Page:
Wikipedia's top five accounts (by number of edits) are all bots. There’s MalnadachBot (11 million edits), WP 1.0 bot(10 million), Cydebot (6.8 million), ClueBot NG (6.3 million), and AnomieBOT (5.9 million.). These bots range in functionality from migrating tables, formats, and markup as Wikipedia changes to automatically detecting and reverting vandalism. Others tag content with labels, archive old discussions, recommend edits, or create new content. The website couldn’t function without them.
In October 2002, a bot called Rambot by Derek Ramsey increased the total number of Wikipedia articles by 40%. Rambot made 33,832 new stub articles for every missing country, town, city, and village in the United States. He scraped the United States Census of 2000 for the data. ClueBot II created thousands of articles about asteroids with NASA data.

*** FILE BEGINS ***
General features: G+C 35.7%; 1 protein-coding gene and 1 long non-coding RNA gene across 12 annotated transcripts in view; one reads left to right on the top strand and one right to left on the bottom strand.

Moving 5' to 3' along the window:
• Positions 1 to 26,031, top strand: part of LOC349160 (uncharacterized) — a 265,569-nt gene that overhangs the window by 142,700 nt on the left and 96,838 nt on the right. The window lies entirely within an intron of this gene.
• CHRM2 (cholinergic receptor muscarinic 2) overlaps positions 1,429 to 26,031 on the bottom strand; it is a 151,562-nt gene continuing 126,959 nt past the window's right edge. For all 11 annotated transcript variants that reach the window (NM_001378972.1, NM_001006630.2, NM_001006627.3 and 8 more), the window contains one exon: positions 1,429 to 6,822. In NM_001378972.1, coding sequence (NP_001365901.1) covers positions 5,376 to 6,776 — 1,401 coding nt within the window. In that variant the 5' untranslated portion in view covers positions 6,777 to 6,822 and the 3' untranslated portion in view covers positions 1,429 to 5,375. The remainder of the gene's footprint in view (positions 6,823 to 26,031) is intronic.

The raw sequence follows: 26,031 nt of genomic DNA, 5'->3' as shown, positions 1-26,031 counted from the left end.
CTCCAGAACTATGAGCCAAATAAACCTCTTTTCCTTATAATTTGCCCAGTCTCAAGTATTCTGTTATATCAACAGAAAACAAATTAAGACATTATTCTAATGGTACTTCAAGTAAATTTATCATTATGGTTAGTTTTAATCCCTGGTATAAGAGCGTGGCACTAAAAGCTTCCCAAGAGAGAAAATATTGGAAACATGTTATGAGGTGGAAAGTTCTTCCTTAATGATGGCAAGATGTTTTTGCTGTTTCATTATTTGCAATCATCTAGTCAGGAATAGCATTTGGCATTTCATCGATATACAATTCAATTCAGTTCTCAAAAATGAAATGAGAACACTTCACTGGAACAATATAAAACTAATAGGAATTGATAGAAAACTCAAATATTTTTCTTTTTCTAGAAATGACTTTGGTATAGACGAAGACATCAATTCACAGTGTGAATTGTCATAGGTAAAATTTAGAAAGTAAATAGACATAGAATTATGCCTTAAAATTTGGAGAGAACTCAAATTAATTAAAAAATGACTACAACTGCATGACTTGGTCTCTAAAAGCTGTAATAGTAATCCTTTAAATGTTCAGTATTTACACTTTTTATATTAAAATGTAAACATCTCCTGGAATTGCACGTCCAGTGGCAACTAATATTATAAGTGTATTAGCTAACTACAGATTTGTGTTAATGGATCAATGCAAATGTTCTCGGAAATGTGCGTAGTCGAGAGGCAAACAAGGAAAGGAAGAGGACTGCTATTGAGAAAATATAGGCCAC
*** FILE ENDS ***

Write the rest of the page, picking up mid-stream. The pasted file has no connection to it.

Then there’s Lsjbot, the bot that’s written over 9.5 million articles for Swedish Wikipedia.
The future is trending towards bot writing richer content. You can see this with Google’s Knowledge Graph, which replaces many Wikipedia search results (the feature was initially bootstrapped with Wikipedia data).
Knowledge bases like Wikipedia must decide whether to embrace AI-generated content or eschew it. Human-written content will be of higher quality (for now). But human-generated content takes volunteers. And AI-generated summaries are always getting better.
I imagine the end-state will put humans in the editor chair. Sifting through pages of AI-generated content – verifying references, editing language, and improving the output as a draft. Will Wikipedia be the place for this? Will it even be a central repository on the web? Will it just be generated just in time on the search box? Or will it be embedded on all of our devices?